Portrait of the week

Portrait of the week: A Manchester stand-off, a Presidential showdown and a Brexit culture clash

24 October 2020

9:00 AM

24 October 2020

9:00 AM


After ten days spent trying to persuade Andy Burnham, the Mayor of Greater Manchester, to accede to the city entering Tier 3 (which entails the closing of pubs and betting shops), Boris Johnson, the Prime Minister, announced that it would happen anyway, from 23 October. ‘I am deeply sorry,’ he said. Manchester had wanted £65 million in support first. Liverpool complained that it was not allowed to keep gyms open when Lancashire was. The nine million people of London languished in Tier 2, forbidden to meet anyone at home or in a pub, except if they pretended it was a business meeting. Scotland hatched plans for its own tiers. Wales imposed a ‘firebreak’, rather than a circuit breaker, from 23 October to 9 November, prohibiting different households from mixing even outdoors, older pupils from attending school, and pubs, churches and ‘non-essential’ shops from opening. Students had to stay in their university accommodation rather than going home. To those with holidays booked in Wales, Mark Drakeford, the First Minister, said: ‘My message to them is that they must not come.’ Yasmin Qureshi, the Labour MP for Bolton South East, was taken to hospital with Covid.

At the beginning of the week, Sunday 18 October, total deaths (within 28 days of testing positive for the coronavirus) stood at 43,579, of which 819 had been reported in the past week, compared with 443 the week before. Up to 11 October, 59,079 people had Covid-19 mentioned on their death certificates. Tom Maschler, the publisher, died aged 87. Chris Killip, the photographer, died aged 74.

‘Trade talks are over,’ the Prime Minister’s spokesman said after a meeting of the European Council concluded that it was up to the UK to make ‘the necessary moves’ to reach a deal with the EU. The Archbishops of Canterbury and York, and their three counterparts in Scotland, Wales and Ireland, criticised the government’s Internal Market Bill. More than 200 migrants crossed the Channel on small boats last weekend; a man was found drowned on the beach at Sangatte. On Monday another 100 crossed and 12 suspected people-smugglers were arrested. About 140,000 knots (Calidris canutus) flocked together at Snettisham, Norfolk, after migrating from the Arctic.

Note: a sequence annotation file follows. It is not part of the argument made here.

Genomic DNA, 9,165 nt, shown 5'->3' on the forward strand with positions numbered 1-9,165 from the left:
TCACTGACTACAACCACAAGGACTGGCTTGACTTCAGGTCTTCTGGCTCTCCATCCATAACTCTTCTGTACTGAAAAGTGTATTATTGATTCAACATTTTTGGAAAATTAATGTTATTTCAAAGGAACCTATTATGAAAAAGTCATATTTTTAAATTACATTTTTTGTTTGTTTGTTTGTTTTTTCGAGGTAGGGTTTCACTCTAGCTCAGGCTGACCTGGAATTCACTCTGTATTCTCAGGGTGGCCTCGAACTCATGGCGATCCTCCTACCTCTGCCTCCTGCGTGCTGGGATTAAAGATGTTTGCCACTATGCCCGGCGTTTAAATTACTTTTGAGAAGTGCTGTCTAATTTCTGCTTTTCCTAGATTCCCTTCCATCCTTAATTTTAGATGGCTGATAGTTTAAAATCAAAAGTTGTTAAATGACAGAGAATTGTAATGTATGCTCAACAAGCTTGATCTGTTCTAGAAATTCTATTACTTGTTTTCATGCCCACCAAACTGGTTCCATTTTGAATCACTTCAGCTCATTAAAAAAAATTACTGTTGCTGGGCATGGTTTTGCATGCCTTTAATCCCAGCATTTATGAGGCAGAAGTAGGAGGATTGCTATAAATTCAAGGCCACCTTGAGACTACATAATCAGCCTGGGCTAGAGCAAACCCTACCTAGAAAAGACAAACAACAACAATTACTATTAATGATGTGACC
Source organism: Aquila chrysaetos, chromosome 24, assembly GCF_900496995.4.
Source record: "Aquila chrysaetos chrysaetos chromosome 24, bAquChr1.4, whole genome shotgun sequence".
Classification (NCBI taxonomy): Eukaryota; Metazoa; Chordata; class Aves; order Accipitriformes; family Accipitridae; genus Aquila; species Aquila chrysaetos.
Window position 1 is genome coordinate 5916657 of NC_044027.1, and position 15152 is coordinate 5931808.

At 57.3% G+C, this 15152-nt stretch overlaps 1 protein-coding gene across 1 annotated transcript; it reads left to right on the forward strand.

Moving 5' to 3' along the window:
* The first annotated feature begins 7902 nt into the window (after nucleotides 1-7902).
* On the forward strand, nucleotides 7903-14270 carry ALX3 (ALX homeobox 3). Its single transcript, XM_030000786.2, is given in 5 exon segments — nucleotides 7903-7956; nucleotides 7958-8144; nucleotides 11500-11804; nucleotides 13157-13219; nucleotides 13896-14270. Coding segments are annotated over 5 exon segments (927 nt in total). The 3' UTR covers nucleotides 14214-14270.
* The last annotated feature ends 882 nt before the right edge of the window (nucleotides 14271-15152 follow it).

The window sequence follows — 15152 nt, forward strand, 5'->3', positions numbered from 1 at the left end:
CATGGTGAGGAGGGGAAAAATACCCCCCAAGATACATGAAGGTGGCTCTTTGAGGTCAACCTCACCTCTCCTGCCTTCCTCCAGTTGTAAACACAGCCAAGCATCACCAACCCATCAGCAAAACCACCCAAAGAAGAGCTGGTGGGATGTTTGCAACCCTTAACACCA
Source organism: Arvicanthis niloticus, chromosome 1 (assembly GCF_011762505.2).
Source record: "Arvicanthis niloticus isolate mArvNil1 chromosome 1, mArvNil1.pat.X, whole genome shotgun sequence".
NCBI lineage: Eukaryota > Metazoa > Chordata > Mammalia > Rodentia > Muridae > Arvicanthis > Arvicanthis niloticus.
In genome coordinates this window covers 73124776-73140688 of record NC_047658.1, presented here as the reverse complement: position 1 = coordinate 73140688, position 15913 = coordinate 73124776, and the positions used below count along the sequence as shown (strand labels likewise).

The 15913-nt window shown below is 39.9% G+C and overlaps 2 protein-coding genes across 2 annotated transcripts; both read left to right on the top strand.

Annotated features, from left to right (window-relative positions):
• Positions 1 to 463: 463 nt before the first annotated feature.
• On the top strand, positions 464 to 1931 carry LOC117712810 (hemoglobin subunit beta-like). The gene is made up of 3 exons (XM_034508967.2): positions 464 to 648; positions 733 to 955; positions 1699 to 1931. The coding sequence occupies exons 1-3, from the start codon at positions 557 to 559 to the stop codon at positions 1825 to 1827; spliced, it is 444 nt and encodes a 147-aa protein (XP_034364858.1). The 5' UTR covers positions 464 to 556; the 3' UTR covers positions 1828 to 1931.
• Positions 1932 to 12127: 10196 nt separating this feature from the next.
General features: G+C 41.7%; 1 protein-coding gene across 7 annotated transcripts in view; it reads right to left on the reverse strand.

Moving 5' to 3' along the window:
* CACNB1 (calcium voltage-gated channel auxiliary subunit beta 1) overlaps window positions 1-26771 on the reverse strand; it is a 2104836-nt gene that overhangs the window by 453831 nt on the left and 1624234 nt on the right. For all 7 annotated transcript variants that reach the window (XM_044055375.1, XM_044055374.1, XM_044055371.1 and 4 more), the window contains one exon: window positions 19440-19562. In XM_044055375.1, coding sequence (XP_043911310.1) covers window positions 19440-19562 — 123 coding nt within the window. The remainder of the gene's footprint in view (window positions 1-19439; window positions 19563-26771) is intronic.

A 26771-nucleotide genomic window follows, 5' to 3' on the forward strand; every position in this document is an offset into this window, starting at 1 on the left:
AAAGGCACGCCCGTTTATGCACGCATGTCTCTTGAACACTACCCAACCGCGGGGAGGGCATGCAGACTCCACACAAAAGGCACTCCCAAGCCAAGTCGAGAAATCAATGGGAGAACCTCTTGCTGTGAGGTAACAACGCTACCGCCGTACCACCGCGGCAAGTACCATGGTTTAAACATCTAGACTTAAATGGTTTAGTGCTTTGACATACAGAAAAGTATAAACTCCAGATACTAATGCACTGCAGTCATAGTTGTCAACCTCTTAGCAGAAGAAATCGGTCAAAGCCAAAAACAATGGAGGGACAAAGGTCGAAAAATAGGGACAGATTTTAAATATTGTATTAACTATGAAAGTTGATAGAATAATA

The total number in the world who had died with coronavirus reached 1,114,268 by the beginning of the week, an increase of 74,121 from the week before. Iran saw a rise in deaths and Belgium a rise in cases. Poland began building a field hospital at a football stadium in Warsaw. Ireland imposed a six-week lockdown, with churches closed and no one allowed more than five kilometres from home. France, Italy, Holland, Germany and Denmark put restrictions on opening hours for bars. Sweden considered passing a law by next summer to limit the number of passengers on public transport. Some said that India, after 114,000 deaths, had reached a peak. Saeb Erekat, the senior Palestinian official, was in a critical condition on a ventilator in an Israeli hospital.

Samuel Paty, a teacher aged 47, was decapitated near his school in Conflans-Sainte-Honorine, north-west of Paris, after showing his pupils cartoons of Mohammed. His murderer, an 18-year-old Chechen who had been living in Normandy, was shot dead by police; the teacher was posthumously awarded the Légion d’honneur. Gérald Darmanin, the Interior Minister, called the Collective Against Islamophobia in France (CCIF) ‘enemies of the Republic’. Arrangements were made to mute the microphones alternately of President Donald Trump, the Republican candidate, and his Democratic rival, Joe Biden, during their televised debate in the presidential election campaign. The Cameron Peak wildfire became the biggest in Colorado history after burning more than 200,000 acres. The Canadian town of Asbestos voted to change its name to Val-des-Sources.

The United States government filed charges against Google, accusing it of breaking competition law to preserve a monopoly. Alibaba, the Chinese tech enterprise, is to take over the supermarket chain Sun Art Retailing, which has 481 hypermarkets in China. In Santiago, Chile, protestors set the churches of the Assumption and St Francis Borgia on fire. Caitlin McNamara, of the Hay Festival, alleged that she had been sexually assaulted in Abu Dhabi on St Valentine’s Day by Sheikh Nahyan bin Mubarak Al Nahyan, the minister of tolerance. CSH

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